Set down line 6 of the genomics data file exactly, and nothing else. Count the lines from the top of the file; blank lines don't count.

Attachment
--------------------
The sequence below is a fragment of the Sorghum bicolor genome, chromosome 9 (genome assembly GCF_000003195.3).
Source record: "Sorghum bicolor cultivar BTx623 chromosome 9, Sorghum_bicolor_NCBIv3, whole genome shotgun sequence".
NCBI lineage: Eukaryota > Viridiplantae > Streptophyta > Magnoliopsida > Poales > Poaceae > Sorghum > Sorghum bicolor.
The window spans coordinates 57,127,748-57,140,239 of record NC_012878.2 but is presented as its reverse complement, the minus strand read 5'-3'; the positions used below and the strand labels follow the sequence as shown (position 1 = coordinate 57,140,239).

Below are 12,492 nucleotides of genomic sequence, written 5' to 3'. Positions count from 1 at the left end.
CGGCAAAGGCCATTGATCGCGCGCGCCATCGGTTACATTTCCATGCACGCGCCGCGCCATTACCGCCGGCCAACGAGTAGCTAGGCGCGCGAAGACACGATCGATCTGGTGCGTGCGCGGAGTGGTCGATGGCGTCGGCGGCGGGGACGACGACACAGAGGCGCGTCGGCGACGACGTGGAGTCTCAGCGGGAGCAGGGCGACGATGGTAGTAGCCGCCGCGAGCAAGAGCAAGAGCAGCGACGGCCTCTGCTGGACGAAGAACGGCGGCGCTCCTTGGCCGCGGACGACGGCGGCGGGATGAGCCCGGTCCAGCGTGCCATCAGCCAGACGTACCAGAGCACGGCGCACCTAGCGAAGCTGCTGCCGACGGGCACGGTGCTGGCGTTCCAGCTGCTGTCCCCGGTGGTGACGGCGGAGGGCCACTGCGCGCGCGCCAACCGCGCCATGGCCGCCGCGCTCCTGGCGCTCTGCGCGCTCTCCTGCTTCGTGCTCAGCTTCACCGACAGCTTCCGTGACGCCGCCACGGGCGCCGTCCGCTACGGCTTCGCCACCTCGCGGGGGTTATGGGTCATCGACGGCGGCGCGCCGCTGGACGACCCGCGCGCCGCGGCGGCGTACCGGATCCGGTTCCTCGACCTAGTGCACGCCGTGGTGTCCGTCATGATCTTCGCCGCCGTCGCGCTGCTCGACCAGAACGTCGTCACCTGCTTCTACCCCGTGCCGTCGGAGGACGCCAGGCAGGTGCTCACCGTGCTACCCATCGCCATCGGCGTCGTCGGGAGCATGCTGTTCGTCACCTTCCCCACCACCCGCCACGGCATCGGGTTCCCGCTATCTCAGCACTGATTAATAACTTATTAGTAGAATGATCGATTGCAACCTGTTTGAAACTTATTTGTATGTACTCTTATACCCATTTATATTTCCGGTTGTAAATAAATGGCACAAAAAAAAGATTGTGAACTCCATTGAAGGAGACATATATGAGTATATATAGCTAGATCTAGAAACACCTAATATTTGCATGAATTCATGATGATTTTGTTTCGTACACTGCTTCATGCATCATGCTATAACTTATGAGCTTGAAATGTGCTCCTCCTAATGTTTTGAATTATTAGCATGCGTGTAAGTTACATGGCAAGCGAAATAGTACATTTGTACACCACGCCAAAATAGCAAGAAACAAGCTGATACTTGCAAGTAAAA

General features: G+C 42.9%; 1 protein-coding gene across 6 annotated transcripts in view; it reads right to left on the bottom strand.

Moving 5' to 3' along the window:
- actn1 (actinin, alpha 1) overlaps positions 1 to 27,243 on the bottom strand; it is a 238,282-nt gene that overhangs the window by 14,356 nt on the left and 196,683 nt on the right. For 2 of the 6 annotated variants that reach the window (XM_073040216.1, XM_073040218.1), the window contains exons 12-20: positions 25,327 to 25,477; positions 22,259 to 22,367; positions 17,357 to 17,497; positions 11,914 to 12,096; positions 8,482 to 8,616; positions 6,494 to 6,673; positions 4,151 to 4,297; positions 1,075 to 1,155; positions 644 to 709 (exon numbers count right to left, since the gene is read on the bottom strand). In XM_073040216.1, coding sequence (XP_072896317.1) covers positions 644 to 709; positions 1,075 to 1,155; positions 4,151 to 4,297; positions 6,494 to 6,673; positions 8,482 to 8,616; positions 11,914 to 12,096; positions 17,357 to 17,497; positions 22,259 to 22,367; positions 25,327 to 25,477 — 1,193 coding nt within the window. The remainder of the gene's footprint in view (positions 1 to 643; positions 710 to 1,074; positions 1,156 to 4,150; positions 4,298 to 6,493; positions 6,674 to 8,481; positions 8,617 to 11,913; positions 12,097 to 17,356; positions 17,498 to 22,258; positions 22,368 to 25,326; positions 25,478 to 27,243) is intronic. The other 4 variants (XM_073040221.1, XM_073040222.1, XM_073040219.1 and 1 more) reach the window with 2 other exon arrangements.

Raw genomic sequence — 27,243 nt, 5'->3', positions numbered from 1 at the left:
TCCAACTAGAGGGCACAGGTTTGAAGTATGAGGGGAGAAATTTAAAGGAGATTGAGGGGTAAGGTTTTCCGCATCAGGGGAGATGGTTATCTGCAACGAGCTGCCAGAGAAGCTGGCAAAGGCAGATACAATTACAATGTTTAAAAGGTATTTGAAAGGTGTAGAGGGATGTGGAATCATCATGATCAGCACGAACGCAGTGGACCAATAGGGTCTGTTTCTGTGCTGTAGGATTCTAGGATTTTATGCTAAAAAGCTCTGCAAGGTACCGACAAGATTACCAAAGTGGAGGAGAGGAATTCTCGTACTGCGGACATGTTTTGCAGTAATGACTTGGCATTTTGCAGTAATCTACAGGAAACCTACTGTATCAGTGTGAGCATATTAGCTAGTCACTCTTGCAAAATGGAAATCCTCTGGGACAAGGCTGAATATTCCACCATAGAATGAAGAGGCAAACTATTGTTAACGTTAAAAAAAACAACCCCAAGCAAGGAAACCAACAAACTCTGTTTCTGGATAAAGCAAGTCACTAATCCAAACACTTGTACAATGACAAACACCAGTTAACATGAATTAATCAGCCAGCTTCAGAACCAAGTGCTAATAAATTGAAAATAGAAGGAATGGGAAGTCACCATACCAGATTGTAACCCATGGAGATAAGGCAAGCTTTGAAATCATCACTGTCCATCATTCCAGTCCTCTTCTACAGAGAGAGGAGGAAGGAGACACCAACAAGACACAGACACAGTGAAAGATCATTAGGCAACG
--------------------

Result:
CGGCAAAGGCCATTGATCGCGCGCGCCATCGGTTACATTTCCATGCACGCGCCGCGCCATTACCGCCGGCCAACGAGTAGCTAGGCGCGCGAAGACACGATCGATCTGGTGCGTGCGCGGAGTGGTCGATGGCGTCGGCGGCGGGGACGACGACACAGAGGCGCGTCGGCGACGACGTGGAGTCTCAGCGGGAGCAGGGCGACGATGGTAGTAGCCGCCGCGAGCAAGAGCAAGAGCAGCGACGGCCTCTGCTGGACGAAGAACGGCGGCGCTCCTTGGCCGCGGACGACGGCGGCGGGATGAGCCCGGTCCAGCGTGCCATCAGCCAGACGTACCAGAGCACGGCGCACCTAGCGAAGCTGCTGCCGACGGGCACGGTGCTGGCGTTCCAGCTGCTGTCCCCGGTGGTGACGGCGGAGGGCCACTGCGCGCGCGCCAACCGCGCCATGGCCGCCGCGCTCCTGGCGCTCTGCGCGCTCTCCTGCTTCGTGCTCAGCTTCACCGACAGCTTCCGTGACGCCGCCACGGGCGCCGTCCGCTACGGCTTCGCCACCTCGCGGGGGTTATGGGTCATCGACGGCGGCGCGCCGCTGGACGACCCGCGCGCCGCGGCGGCGTACCGGATCCGGTTCCTCGACCTAGTGCACGCCGTGGTGTCCGTCATGATCTTCGCCGCCGTCGCGCTGCTCGACCAGAACGTCGTCACCTGCTTCTACCCCGTGCCGTCGGAGGACGCCAGGCAGGTGCTCACCGTGCTACCCATCGCCATCGGCGTCGTCGGGAGCATGCTGTTCGTCACCTTCCCCACCACCCGCCACGGCATCGGGTTCCCGCTATCTCAGCACTGATTAATAACTTATTAGTAGAATGATCGATTGCAACCTGTTTGAAACTTATTTGTATGTACTCTTATACCCATTTATATTTCCGGTTGTAAATAAATGGCACAAAAAAAAGATTGTGAACTCCATTGAAGGAGACATATATGAGTATATATAGCTAGATCTAGAAACACCTAATATTTGCATGAATTCATGATGATTTTGTTTCGTACACTGCTTCATGCATCATGCTATAACTTATGAGCTTGAAATGTGCTCCTCCTAATGTTTTGAATTATTAGCATGCGTGTAAGTTACATGGCAAGCGAAATAGTACATTTGTACACCACGCCAAAATAGCAAGAAACAAGCTGATACTTGCAAGTAAAA